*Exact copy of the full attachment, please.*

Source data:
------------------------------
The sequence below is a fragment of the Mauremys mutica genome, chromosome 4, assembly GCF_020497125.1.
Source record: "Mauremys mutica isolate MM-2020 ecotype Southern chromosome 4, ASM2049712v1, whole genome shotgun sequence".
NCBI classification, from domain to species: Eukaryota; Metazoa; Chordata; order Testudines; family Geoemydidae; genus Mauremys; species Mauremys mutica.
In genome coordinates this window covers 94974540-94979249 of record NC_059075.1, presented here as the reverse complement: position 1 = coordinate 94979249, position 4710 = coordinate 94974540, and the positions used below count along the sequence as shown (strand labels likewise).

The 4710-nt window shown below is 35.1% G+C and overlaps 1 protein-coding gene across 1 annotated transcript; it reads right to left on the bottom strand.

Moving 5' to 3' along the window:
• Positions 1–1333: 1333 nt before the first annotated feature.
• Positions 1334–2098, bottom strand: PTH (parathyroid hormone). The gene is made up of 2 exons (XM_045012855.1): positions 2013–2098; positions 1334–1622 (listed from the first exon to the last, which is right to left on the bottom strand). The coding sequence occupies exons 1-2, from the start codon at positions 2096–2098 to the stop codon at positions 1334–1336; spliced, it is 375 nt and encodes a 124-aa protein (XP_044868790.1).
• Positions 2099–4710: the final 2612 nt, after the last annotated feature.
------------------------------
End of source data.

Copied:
The sequence below is a fragment of the Mauremys mutica genome, chromosome 4, assembly GCF_020497125.1.
Source record: "Mauremys mutica isolate MM-2020 ecotype Southern chromosome 4, ASM2049712v1, whole genome shotgun sequence".
NCBI classification, from domain to species: Eukaryota; Metazoa; Chordata; order Testudines; family Geoemydidae; genus Mauremys; species Mauremys mutica.
In genome coordinates this window covers 94974540-94979249 of record NC_059075.1, presented here as the reverse complement: position 1 = coordinate 94979249, position 4710 = coordinate 94974540, and the positions used below count along the sequence as shown (strand labels likewise).

The 4710-nt window shown below is 35.1% G+C and overlaps 1 protein-coding gene across 1 annotated transcript; it reads right to left on the bottom strand.

Moving 5' to 3' along the window:
• Positions 1–1333: 1333 nt before the first annotated feature.
• Positions 1334–2098, bottom strand: PTH (parathyroid hormone). The gene is made up of 2 exons (XM_045012855.1): positions 2013–2098; positions 1334–1622 (listed from the first exon to the last, which is right to left on the bottom strand). The coding sequence occupies exons 1-2, from the start codon at positions 2096–2098 to the stop codon at positions 1334–1336; spliced, it is 375 nt and encodes a 124-aa protein (XP_044868790.1).
• Positions 2099–4710: the final 2612 nt, after the last annotated feature.